with bearings; able to attach 2 pulley mounts on shaft: one to motor, one to generator

Belts and Pulleys

toothed between motor and flywheel; slippable (depending on tension) between flywheel and generator;

Tension Apparatus for Flywheel-Generator Belt

to be able to loosen and tighten the belt for zero sync to 100% sync

Power Strip

for plug-in applications on the load side

Frame Assembly

hold everything in place; on wheels


for motility; able to support the weight of the apparatus

Experimental Questions

  • Is the system wirelessly harnessing grid power? (Put the system on rollers, and once it is up to speed in "self-looped mode", roll it out of vicinity of grid power, e.g. into a parking lot, or better yet, roll it into the back of a truck and drive far away from any grid power, such as into a field.)
  • Can the flywheel be removed?
  • What is the optimal flywheel size per cost consideration?
  • Does the slippable capability need to be present between the flywheel and generator, or can the entire assembly be permanent tight-belt mounted?
  • How close can the motor and generator get to each other and still function in the QMoGen manner?
  • How far apart can the motor and generator be and still function in the QMoGen manner?
  • What is the optimal distance between the motor and generator?
  • What kinds of motors and generators can be matched and still function in the QMoGen manner? For example, could a starter motor from a car turn the alternator (without the engine in-between) to evoke this QMoGen effect?
  • What is the largest disparity that can be maintained between the small size of the motor and the large size of the generator?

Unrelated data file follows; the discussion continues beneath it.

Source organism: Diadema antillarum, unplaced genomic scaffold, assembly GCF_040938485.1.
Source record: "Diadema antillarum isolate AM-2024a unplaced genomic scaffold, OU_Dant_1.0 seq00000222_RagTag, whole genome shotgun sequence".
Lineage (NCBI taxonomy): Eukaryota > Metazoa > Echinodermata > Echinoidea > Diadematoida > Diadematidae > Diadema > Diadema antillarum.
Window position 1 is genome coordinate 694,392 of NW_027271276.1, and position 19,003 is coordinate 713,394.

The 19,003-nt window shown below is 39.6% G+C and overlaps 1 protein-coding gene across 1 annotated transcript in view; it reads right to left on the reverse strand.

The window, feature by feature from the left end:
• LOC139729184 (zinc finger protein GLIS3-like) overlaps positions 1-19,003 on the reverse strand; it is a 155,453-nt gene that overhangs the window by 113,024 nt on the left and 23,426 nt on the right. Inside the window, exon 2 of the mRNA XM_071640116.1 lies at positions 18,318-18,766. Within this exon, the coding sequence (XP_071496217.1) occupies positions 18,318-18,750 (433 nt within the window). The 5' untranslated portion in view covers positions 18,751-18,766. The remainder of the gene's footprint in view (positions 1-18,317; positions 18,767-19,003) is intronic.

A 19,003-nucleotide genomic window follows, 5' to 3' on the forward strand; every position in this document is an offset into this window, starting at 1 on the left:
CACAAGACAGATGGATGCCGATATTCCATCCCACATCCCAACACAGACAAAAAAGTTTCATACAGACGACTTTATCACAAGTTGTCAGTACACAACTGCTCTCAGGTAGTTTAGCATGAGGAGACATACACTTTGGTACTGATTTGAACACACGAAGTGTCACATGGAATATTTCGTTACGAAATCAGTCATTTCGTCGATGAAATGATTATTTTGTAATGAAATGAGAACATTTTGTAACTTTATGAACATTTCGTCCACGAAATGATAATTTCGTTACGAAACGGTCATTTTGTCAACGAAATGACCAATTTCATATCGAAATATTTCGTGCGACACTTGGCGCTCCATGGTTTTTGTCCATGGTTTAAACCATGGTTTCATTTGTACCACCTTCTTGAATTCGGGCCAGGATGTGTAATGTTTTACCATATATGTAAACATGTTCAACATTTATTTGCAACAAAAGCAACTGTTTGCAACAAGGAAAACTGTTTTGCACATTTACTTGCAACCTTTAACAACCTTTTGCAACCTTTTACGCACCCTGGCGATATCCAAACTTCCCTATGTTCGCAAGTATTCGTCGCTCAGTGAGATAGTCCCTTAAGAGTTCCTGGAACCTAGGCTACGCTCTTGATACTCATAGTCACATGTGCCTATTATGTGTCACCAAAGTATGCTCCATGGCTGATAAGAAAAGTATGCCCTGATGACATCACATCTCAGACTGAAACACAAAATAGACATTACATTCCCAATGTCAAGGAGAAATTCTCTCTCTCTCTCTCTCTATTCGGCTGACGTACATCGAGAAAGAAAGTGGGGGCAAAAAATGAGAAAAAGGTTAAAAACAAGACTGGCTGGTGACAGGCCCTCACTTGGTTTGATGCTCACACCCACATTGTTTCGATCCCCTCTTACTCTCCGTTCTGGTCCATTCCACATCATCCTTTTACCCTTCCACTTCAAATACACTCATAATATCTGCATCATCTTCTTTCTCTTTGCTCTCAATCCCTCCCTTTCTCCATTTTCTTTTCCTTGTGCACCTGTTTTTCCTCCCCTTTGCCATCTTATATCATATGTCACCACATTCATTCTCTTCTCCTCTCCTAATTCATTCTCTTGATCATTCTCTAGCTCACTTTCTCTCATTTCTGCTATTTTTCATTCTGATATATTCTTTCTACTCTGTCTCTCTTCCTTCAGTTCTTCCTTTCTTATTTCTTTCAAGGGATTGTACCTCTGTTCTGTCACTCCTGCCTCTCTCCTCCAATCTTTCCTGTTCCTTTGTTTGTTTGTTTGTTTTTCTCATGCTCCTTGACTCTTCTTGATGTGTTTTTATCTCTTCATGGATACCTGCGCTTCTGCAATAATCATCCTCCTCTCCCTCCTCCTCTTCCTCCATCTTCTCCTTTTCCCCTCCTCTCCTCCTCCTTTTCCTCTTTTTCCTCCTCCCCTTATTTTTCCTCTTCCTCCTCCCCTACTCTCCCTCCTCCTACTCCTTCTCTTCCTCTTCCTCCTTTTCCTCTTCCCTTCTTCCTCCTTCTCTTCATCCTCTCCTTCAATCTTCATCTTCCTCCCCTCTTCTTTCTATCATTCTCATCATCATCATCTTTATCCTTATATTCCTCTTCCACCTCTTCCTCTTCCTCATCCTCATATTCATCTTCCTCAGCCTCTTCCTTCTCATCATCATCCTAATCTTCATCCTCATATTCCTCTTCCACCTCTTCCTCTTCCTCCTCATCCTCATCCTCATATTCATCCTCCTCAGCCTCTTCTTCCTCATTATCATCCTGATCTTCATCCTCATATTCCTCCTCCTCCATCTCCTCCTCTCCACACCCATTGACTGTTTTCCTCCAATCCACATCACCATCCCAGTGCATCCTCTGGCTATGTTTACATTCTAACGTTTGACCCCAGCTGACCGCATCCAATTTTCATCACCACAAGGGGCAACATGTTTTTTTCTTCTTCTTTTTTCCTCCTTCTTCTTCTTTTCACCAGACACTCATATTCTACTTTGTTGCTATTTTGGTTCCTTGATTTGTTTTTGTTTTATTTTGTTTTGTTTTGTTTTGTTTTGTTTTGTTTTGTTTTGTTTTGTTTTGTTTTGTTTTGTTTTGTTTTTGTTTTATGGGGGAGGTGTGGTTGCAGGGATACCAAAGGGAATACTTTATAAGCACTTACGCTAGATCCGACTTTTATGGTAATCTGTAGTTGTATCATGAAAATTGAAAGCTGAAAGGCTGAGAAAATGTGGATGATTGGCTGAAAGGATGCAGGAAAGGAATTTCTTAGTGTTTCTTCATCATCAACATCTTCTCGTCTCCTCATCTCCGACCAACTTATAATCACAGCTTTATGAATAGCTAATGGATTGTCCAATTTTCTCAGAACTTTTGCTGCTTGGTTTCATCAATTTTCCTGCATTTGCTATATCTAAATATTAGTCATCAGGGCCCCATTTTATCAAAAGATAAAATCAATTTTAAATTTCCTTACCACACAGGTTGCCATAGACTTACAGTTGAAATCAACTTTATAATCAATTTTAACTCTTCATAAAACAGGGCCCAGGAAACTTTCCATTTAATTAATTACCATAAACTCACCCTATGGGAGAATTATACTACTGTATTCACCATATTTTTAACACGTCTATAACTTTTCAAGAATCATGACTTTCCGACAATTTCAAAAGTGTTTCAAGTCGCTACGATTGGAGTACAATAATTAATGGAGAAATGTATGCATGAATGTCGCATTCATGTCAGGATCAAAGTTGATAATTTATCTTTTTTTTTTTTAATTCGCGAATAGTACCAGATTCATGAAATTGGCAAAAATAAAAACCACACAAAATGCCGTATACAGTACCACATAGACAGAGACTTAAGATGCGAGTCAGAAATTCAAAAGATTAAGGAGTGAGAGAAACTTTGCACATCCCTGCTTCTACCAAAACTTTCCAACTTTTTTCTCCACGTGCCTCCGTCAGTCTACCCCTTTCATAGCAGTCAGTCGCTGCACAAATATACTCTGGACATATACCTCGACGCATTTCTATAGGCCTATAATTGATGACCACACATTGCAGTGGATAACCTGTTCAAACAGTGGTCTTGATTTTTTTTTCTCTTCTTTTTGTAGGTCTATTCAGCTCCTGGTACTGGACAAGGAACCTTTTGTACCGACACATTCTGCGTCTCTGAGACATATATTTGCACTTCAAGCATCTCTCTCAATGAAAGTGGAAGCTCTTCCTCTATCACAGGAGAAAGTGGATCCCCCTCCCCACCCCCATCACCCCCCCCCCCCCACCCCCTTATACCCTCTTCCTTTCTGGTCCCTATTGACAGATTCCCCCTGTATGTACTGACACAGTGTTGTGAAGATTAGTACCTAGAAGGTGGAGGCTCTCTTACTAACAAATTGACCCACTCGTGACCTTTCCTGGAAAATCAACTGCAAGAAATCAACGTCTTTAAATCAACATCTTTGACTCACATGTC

• Will the effect still work if the input motor is rated higher than the output generator (the input motor would be working on the lower end of its power capability)?
  • What is the cheapest motor/generator combination?

Eventually: Battery Bank

Something I've not seen in the 37+ QMoGens I've been made aware of, that seems like it would make the system more stable, is a battery bank, so the input motor is powered by the inverter and doesn't need to be switched from grid to self-looped mode. And the battery bank is kept topped off by a battery charger once the system is brought up to speed. In this arrangement, the system is always autonomous and doesn't need the grid at all.

The primary reason this approach is not used is because commercially available AC motors are not designed to run off batteries but off of 3-phase grid-based power, which can be supplied by the output generator, but not by a battery bank.

Presently, there are not commercially-available inverters that can convert 12-V input into 3-phase, 120-V power -- primarily because there has not been a need. Such an inverter would take a lot of abuse electrically, and would involve heavy losses. Most typical uses involve the grid, and are not trying to make the grid obsolete. I bet there are some clever inventers out there that could come up with something that would work.

Once we have a better idea of what we're talking about for the demands on the motor, what kind of motors work and what don't (for example, could a DC motor work?), then we'll be in a better position to know what to design for in inventing an inverter that would enable a battery bank to take the place of the grid for this application.

I would think that a couple of typical 12-V car battery would be capable of bringing a 5 kW system up to speed. They are able to turn over a cold engine, after all. It's just that the engineering has not been done to run electric motors on batteries -- at least not that I know of.


In the News

  • Emmett Butler to post QMoGen instructions - "In the next two weeks I will have a blog up and you can see not only how to build one but how it works. I have done this." (Free Energy Blog; December 16, 2013)

Email Discussion Group


James Schmidt, VP of NEST

Sterling Allan